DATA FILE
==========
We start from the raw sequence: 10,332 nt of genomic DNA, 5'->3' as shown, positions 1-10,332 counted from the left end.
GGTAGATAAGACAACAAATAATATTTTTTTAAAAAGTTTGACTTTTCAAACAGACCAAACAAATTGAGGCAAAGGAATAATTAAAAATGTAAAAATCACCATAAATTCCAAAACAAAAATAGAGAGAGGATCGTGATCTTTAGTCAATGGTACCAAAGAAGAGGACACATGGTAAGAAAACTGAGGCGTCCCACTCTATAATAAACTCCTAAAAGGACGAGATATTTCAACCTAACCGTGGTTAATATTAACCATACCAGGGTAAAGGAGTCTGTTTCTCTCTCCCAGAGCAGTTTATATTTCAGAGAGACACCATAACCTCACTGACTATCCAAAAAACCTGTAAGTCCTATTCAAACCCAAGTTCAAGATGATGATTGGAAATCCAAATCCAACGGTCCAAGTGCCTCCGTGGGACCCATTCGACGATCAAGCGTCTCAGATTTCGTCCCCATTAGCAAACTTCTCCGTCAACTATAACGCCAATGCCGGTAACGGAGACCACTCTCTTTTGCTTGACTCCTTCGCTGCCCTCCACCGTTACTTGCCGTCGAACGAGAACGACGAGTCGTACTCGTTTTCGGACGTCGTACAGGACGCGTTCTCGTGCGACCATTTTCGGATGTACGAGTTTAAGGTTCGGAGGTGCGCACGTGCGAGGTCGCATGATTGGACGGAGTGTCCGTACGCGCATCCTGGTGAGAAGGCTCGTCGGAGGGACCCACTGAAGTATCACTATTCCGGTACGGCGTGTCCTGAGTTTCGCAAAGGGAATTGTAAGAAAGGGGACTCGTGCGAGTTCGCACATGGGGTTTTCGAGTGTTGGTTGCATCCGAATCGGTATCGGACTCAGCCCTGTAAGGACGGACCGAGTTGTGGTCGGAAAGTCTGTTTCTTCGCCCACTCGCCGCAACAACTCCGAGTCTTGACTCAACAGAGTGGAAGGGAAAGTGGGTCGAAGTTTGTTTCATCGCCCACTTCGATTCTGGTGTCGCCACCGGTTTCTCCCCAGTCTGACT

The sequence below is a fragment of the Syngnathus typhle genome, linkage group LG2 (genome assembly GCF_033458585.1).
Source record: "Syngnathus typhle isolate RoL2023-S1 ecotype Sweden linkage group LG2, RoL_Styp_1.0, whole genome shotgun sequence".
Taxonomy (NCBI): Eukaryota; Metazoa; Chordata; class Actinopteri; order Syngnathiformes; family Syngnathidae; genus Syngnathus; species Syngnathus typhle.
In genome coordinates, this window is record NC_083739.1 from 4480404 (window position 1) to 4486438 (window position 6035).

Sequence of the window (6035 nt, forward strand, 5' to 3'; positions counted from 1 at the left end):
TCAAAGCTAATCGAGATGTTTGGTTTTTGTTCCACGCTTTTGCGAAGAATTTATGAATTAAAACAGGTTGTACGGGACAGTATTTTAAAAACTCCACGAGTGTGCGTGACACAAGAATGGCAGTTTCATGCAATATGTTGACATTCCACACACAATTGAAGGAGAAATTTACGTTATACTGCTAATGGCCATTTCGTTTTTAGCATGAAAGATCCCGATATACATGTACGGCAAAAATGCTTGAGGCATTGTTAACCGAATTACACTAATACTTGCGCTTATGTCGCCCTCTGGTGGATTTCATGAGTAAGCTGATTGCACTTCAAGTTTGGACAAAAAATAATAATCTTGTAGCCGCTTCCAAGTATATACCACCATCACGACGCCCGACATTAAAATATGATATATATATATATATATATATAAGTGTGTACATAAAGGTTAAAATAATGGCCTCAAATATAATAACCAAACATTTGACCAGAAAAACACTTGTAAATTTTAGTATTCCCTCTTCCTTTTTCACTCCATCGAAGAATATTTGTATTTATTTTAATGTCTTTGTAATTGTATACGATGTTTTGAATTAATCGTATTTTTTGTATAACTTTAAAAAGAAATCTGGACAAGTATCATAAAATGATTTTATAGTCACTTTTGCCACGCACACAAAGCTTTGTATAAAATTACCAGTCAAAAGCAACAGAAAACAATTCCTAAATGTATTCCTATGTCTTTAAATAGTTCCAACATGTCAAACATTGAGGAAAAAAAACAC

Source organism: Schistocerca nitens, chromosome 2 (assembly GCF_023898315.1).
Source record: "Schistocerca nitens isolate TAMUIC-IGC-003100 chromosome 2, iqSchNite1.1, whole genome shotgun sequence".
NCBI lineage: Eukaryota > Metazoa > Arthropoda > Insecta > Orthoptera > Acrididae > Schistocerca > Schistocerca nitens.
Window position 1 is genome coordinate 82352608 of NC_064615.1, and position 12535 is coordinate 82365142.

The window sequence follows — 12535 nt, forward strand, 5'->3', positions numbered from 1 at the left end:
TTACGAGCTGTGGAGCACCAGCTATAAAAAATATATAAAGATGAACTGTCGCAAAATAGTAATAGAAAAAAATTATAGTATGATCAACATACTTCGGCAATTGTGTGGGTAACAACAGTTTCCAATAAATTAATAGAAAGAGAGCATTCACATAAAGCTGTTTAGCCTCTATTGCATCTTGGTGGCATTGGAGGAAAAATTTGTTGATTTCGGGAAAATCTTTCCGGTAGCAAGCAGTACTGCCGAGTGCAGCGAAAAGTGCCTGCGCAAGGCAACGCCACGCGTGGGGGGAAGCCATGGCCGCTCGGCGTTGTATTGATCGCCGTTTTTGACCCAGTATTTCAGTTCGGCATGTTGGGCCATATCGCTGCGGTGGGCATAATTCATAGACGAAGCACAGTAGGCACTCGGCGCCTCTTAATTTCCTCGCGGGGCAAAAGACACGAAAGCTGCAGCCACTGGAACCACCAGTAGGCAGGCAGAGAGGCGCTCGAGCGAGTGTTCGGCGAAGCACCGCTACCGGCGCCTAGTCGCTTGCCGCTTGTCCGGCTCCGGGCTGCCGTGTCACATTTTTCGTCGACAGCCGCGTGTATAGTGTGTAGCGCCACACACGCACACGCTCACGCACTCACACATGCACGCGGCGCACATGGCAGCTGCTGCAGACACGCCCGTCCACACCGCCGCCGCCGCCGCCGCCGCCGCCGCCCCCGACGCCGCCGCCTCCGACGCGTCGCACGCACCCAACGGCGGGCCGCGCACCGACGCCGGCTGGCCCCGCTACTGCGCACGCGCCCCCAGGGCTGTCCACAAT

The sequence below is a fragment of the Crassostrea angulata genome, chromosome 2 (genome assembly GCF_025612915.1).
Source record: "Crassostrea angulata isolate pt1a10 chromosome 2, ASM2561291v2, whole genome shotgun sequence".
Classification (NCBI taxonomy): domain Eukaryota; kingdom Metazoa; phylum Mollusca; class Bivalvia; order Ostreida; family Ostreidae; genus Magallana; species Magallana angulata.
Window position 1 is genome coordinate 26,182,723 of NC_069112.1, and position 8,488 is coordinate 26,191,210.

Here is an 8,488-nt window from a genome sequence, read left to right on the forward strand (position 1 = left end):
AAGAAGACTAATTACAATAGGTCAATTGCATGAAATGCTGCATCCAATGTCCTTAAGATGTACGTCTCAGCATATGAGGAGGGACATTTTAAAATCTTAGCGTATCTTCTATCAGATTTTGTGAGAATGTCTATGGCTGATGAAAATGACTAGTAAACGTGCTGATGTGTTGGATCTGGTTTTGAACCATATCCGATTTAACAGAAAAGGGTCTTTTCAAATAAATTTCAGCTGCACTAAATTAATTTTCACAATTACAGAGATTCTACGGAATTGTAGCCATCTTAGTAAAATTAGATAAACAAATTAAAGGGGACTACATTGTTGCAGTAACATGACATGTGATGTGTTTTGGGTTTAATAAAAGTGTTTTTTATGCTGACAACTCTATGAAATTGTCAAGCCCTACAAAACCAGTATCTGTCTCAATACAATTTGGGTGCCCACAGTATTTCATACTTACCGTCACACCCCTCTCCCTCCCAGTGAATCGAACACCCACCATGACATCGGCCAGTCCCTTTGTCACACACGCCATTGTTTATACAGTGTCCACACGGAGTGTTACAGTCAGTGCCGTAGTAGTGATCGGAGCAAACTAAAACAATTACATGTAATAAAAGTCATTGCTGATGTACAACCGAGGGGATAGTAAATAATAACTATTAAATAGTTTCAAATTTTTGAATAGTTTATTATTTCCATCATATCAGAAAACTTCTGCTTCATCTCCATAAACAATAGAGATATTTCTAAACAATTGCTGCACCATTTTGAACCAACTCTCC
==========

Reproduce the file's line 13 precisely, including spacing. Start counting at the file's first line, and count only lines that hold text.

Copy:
The window sequence follows — 12535 nt, forward strand, 5'->3', positions numbered from 1 at the left end: